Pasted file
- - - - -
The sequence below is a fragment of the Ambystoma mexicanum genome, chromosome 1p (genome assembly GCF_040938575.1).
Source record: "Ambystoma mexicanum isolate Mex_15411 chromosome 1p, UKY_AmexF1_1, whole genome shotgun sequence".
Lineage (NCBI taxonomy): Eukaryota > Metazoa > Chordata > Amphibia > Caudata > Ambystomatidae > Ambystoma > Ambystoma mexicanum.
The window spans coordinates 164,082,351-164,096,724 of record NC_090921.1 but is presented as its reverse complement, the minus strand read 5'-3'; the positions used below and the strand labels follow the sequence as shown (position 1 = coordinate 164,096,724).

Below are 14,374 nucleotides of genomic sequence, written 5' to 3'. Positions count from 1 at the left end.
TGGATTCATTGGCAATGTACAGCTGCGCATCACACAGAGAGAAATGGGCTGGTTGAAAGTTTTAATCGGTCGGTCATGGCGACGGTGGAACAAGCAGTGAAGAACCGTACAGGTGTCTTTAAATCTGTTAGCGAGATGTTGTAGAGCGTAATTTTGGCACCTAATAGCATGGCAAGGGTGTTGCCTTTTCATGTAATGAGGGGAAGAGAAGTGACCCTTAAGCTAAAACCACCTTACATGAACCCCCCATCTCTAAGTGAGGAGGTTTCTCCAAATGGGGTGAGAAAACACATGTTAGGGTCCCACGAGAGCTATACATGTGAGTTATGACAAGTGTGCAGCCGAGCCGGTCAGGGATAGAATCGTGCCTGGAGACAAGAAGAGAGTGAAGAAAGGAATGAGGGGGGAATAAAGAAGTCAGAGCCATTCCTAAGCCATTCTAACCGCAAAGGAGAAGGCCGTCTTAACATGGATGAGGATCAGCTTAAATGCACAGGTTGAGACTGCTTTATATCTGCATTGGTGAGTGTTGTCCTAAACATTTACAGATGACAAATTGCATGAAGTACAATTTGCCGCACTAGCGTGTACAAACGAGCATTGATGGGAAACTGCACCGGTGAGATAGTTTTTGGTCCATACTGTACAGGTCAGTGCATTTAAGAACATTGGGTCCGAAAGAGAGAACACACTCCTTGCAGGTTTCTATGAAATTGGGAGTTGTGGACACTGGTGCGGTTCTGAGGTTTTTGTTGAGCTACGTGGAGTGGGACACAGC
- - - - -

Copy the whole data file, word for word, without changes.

The sequence below is a fragment of the Ambystoma mexicanum genome, chromosome 1p (genome assembly GCF_040938575.1).
Source record: "Ambystoma mexicanum isolate Mex_15411 chromosome 1p, UKY_AmexF1_1, whole genome shotgun sequence".
Lineage (NCBI taxonomy): Eukaryota > Metazoa > Chordata > Amphibia > Caudata > Ambystomatidae > Ambystoma > Ambystoma mexicanum.
The window spans coordinates 164,082,351-164,096,724 of record NC_090921.1 but is presented as its reverse complement, the minus strand read 5'-3'; the positions used below and the strand labels follow the sequence as shown (position 1 = coordinate 164,096,724).

Below are 14,374 nucleotides of genomic sequence, written 5' to 3'. Positions count from 1 at the left end.
TGGATTCATTGGCAATGTACAGCTGCGCATCACACAGAGAGAAATGGGCTGGTTGAAAGTTTTAATCGGTCGGTCATGGCGACGGTGGAACAAGCAGTGAAGAACCGTACAGGTGTCTTTAAATCTGTTAGCGAGATGTTGTAGAGCGTAATTTTGGCACCTAATAGCATGGCAAGGGTGTTGCCTTTTCATGTAATGAGGGGAAGAGAAGTGACCCTTAAGCTAAAACCACCTTACATGAACCCCCCATCTCTAAGTGAGGAGGTTTCTCCAAATGGGGTGAGAAAACACATGTTAGGGTCCCACGAGAGCTATACATGTGAGTTATGACAAGTGTGCAGCCGAGCCGGTCAGGGATAGAATCGTGCCTGGAGACAAGAAGAGAGTGAAGAAAGGAATGAGGGGGGAATAAAGAAGTCAGAGCCATTCCTAAGCCATTCTAACCGCAAAGGAGAAGGCCGTCTTAACATGGATGAGGATCAGCTTAAATGCACAGGTTGAGACTGCTTTATATCTGCATTGGTGAGTGTTGTCCTAAACATTTACAGATGACAAATTGCATGAAGTACAATTTGCCGCACTAGCGTGTACAAACGAGCATTGATGGGAAACTGCACCGGTGAGATAGTTTTTGGTCCATACTGTACAGGTCAGTGCATTTAAGAACATTGGGTCCGAAAGAGAGAACACACTCCTTGCAGGTTTCTATGAAATTGGGAGTTGTGGACACTGGTGCGGTTCTGAGGTTTTTGTTGAGCTACGTGGAGTGGGACACAGC